Vans Sk8-Hi Casual Skate Shoes
Globe Tilt Skateboarding Shoe
C1RCA AL50 Adrian Lopez Skate Shoe
Grab your board or electric skateboard and flip on Blink and Avril, because we’re slipping into the ten best skateboard shoes currently on the market. Proper grips, traction, comfort, and above all else, keeping it close to that California 80’s/90’s style. We’ve done full guides on Converse shoes and Vans shoes, two notably iconic brands in the skateboard shoe space, but for this guide, we’re taking a look across the aisle to find the best of the best. Whether it’s for function or for style, you’re in for a wild ride. Stick through to the buying guide to find out everything from the insole to the eyelets, what makes it all work together, and how to find the best skateboard shoes for your needs.
The Best Skateboard Shoes
Vans Sk8-Hi Casual Skate Shoes
You just can’t beat Vans when it comes to men’s skate shoes. From the top to the bottom, these drip quality, and that classic 1992 design that we’ve all been infatuated with. You get a comfortable, durable rubber insole that’s perfectly contoured to the unique shape of this Vans shoe, and some added support from the skeleton heel case along the back. It’s there to help keep your posture, while also reducing wear and tear from thumbing your shoes on without undoing the laces. Vulcanized canvas upper, waffle outsole and a diamond pattern along the bottom for added board grip. There’s always a bit of hesitation when you’re buying high top skate shoes online, but Vans boasts a high fit-as-expected rating on Sk8-Hi and add a whole bunch of flair to your walk-in as well.
Vulcanized canvas adds comfort and hlds durability
Vans signature waffle exterior keeps a great grip on your board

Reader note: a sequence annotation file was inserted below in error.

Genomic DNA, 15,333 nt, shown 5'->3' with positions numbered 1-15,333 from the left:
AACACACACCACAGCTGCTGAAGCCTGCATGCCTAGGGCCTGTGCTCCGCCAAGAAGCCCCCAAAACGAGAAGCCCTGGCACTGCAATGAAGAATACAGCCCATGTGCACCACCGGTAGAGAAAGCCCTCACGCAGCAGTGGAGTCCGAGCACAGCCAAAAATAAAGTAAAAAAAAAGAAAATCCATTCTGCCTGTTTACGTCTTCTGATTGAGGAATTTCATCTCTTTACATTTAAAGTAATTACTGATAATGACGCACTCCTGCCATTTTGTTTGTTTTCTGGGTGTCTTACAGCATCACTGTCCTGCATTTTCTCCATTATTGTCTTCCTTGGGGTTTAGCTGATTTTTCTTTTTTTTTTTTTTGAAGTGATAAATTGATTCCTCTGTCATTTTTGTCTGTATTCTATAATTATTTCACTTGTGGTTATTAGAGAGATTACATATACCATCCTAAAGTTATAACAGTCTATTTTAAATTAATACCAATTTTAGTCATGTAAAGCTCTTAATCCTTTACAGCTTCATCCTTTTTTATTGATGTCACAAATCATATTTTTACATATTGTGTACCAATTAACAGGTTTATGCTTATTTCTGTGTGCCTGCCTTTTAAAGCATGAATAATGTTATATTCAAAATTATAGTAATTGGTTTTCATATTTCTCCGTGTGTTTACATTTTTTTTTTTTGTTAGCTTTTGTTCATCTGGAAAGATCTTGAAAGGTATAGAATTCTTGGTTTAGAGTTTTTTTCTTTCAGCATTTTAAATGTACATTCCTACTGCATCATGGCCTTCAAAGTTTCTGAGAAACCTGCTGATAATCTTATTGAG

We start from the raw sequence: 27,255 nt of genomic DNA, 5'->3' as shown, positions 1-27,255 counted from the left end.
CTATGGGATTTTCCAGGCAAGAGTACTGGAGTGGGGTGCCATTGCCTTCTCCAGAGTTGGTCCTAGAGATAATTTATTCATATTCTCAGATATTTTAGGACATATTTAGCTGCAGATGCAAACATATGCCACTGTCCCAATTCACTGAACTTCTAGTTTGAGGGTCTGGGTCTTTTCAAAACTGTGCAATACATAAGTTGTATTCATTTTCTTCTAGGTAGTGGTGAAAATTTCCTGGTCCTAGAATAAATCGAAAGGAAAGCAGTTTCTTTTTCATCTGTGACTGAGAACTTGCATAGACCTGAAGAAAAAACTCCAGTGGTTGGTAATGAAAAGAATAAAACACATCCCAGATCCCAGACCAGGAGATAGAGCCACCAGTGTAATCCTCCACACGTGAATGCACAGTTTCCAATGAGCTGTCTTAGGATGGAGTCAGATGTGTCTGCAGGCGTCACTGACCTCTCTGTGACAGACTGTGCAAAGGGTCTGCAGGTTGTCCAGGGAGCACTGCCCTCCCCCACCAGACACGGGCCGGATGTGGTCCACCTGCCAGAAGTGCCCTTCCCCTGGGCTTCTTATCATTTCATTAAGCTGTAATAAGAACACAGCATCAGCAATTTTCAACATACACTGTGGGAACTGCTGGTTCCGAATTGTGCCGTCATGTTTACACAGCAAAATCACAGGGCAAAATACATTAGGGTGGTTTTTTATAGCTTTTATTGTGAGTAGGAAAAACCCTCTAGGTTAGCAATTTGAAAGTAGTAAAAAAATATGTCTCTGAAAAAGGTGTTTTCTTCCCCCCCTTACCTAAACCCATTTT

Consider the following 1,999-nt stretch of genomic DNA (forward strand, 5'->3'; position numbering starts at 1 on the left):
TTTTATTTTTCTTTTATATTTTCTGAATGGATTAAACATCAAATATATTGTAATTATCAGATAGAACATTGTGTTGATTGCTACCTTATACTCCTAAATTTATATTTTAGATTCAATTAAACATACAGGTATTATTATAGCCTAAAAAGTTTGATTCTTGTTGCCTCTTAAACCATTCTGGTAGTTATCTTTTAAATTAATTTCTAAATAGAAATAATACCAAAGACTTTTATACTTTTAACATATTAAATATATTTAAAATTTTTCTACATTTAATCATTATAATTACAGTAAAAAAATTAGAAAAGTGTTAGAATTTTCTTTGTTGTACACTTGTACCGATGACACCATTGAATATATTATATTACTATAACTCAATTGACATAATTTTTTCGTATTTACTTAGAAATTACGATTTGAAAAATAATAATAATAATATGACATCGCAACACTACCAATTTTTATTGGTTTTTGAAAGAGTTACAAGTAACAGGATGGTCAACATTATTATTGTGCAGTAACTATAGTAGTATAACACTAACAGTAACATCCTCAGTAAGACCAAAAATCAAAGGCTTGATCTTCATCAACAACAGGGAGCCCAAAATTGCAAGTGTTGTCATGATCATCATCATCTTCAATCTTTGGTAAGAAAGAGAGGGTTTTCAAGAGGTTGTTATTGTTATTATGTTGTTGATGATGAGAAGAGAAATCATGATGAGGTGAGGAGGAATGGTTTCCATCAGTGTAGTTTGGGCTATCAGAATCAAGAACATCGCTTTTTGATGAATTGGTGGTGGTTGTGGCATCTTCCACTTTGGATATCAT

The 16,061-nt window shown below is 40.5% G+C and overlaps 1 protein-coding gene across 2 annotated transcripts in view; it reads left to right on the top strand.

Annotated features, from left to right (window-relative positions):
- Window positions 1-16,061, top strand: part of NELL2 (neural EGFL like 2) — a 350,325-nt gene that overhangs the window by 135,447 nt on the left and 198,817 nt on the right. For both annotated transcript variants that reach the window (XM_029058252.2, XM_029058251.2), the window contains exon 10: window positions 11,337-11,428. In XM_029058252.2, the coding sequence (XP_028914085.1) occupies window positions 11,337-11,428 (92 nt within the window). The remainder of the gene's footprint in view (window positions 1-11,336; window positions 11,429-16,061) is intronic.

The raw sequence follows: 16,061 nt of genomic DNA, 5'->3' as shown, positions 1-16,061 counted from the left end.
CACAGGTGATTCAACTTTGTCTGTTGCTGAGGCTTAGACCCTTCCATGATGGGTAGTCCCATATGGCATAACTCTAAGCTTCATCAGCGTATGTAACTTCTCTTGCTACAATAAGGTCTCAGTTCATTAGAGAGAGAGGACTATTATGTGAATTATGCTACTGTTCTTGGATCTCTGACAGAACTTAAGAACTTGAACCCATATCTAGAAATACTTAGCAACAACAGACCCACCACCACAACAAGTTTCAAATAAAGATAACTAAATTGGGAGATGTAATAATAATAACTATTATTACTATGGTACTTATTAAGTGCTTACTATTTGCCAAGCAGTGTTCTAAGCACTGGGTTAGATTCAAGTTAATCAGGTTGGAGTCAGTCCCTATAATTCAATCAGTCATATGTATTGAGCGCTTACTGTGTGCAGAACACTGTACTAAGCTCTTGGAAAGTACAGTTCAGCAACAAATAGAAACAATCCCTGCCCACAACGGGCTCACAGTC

Skeleton heel for advanced support
- Weight12 ounces
Adidas Seeley Skate Shoe
Adidas has a unique look, even when they’re going for a cult classic-style sneaker, they still manage to put their own unique twist on it so they’re unmistakable. Seeley is no exception. Our favorite part about these men’s skate shoes is the unique bottom: there’s not only a zig-zag design for added traction but circular designs to lock onto your pressure points and provide extra dexterous movements when you’re on your board. Adidas threw in a high-quality rubber insole, as well as a synthetic construction which is nice and simple to keep clean. If you’re not a fan of the basic black, there are half-a-dozen different styles that these Adidas shoes come in, and a high fit-as-expected rating as well.
Primary synthetic fiber construction
Vulcanized rubber outsole grips to your board; excellent traction while walking as well
Ridge and circular design along the bottom puts extra dexterity at key pressure points
- Weight3 pounds
DC Men’s Court Graffik Skate Shoe
DC likes to keep their prices on the low side, and we couldn’t be happier about that. With a notoriously long lifespan, Court Graffik Skate Shoes are the best skate shoes for gents on a budget who want to see extended use. Some users have even reported seven full years before needing to replace them. From the collar to the outsole, everything is on-point. You get a padded tongue and collar to keep it nice and comfortable throughout your ride, accompanied by a rubber insole for added support. You’ll notice a few holes punched into the leather exterior: that’s intentional, they’re compression vents to help keep it cool and reduce foot stink. Last but not least, the bottom is a beaded rubber design (which kind of looks like the DC logo is you squint) to keep you in full control of your board and movements. Be sure to also check out our list of the best Under Armour shoes for more great items like this.
Padded collar and tongue
Compression vents for breathability
Beaded rubber support grips along the bottom
- ModelCOURT GRAFFIK-M
- Weight2.5 pounds
Nike Zoom Stefan Janoski Skate Shoe
You know Nike: they like to keep it simple and strong. Slipping into their canvas skate shoes for men puts you a world apart from any other pair you’ve tried because they shined the spotlight on mobility. It isn’t just about the skate shoe style for them, they wanted you to get the most out of your run. With Zoom Stefan Janoski Skate Shoe you get a comfortable rubber insole as well as a Nike Zoom sock liner, which contours to your feet quite nicely and reduces sweat stink. You’ll notice the classic triple lace setup (with one additional eyelet near the tongue), but what you don’t see is heel padding or a cupping strip along the back. They left that wide open for you to gyrate as much as needed, bending and sweeping with the lay of the land to retain your footing on your board. Our handy guide to the best Nike sneakers features more great products like this.